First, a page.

“To be honest, we were just not ready,” he says. “We didn’t have the songs, we were paying money for these great places in London to record at, but we weren’t in a position to do it. And I, as a new guy, I wasn’t really querying the method because I just assumed this was how this band works. We would go in the … studio to smash it out. But it wasn’t working out. Dave was going through a sort of writer’s block.
“The boys had toured extensively in 2019, and you need a better break before you start trying to switch your mind around to not touring and writing instead.”
At the time, the band was in a creative rut, and having spent a significant amount of money in the studio without results meant they had to come up with a more economical method of recording.
“We were forced into a circumstance whereby we had to go and find our own space,” Hobden says. “We had to self-produce. But thankfully, Dave wasn’t having to write songs when he was in that state of mind where he wasn’t really feeling it.”
All of a sudden, when the heat was on outside, the world stopped turning and COVID lockdowns went into effect.
“We had our own studio in East London in Hackney,” Hoden says. “We could go there every day, and even though we were under quite harsh lockdown restrictions in the U.K., we were able to go back because it’s a place of work. So we could go and hang out and be creative under no sort of time pressure. We would not have made this album the way it is the way it came out if we didn’t have the time and freedom to explore things.”
“Everyone is just coming with different ideas, and when you set the sort of parameters that wide in terms of influences, you can really just go to town with it … You can just follow your ear. If it sounds good, it’s good.” – Tom Hobden
Before the lockdown, the band’s initial sessions were with producer Peter Katis, who produced Go Farther In Lightness and is likely most known for his work behind the boards on esteemed LPs such as Interpol’s Turn On The Bright Lights and The National’s Boxer. However, the unproductive nature of the sessions and the sudden change in global lifestyle led to Katis’ contributions being more advisory than sonic.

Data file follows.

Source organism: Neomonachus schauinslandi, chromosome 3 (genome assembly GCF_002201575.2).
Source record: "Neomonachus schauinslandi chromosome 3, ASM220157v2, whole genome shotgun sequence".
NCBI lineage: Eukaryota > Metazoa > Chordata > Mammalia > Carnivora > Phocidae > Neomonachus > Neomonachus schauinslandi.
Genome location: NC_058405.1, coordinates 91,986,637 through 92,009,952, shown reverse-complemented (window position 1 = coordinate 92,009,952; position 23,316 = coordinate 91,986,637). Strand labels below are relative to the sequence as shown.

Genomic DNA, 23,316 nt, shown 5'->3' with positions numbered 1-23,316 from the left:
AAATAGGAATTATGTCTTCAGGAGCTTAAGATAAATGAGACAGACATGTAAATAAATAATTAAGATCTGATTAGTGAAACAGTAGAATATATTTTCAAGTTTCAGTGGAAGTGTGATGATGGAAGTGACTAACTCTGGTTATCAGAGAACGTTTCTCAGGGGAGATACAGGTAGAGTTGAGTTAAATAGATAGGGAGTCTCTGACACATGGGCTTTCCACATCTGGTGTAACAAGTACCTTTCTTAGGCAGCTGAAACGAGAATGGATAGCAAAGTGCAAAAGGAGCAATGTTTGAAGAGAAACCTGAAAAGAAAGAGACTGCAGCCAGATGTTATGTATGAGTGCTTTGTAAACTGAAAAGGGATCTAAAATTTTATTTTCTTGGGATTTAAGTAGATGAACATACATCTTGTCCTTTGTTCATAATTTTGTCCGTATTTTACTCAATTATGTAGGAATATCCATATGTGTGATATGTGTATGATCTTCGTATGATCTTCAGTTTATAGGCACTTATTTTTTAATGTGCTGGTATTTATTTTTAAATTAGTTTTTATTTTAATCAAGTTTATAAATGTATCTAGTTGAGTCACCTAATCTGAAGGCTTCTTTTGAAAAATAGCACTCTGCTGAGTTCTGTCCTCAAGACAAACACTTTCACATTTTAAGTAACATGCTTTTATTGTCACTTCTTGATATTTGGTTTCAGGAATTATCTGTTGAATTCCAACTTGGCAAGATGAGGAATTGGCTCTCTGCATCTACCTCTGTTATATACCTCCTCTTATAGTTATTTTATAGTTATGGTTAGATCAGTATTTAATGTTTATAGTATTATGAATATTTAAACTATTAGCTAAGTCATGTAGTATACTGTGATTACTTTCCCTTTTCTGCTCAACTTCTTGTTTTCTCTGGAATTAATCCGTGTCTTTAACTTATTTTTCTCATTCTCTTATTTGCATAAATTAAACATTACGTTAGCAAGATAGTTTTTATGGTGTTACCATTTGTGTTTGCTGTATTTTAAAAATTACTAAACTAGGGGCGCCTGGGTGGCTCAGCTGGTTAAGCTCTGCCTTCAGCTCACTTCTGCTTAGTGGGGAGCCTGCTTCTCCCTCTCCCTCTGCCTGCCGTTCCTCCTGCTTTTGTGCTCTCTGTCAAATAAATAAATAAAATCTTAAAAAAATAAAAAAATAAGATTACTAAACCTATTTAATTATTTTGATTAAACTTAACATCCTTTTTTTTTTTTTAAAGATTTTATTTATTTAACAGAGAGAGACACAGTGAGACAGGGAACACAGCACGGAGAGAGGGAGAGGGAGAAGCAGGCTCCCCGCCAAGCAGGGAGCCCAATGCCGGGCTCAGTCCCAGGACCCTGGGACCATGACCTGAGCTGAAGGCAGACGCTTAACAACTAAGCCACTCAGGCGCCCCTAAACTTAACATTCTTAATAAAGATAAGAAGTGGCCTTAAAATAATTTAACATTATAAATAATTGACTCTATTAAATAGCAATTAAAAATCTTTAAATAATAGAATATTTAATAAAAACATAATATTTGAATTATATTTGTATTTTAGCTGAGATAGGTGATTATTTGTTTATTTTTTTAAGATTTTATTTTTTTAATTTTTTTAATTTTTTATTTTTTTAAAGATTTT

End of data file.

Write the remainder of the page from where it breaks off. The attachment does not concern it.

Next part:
“Peter is actually a dear friend of the band’s and a sort of mentor figure to Dave,” Hobden says. “But in all honesty, we just were not ready so for the whole three weeks, so whenever he was in London, we really didn’t do much. He ended up cooking more meals and actually did end up being in the kitchen more than behind the desk — a different kind of producing.”
Hobden continues with a restrained laugh: “Honestly it was a shame he ended up not really contributing that much. He did a thing that is almost more important as a producer. Not necessarily pulling sounds but guiding everyone through the process. There was a lot of heart-to-hearts, and that was almost as invaluable at that stage. Obviously, we won’t get ourselves in that situation again going forward. We’ve learned a lot of lessons on this album, and I’d love to make another record where his skillset is put to better use.”
Now that Hobden has settled into his role in the band, he says he feels comfortable with the seemingly endless creative environment Gang of Youths has become.
“Everyone is just coming with different ideas and when you set the sort of parameters that wide in terms of influences, you can really just go to town with it,” he says. “You can just follow your ear. If it sounds good, it’s good. That was pretty much the philosophy. There’s a sense of, like, ‘Let’s just make something that doesn’t sound like anything on the planet.’”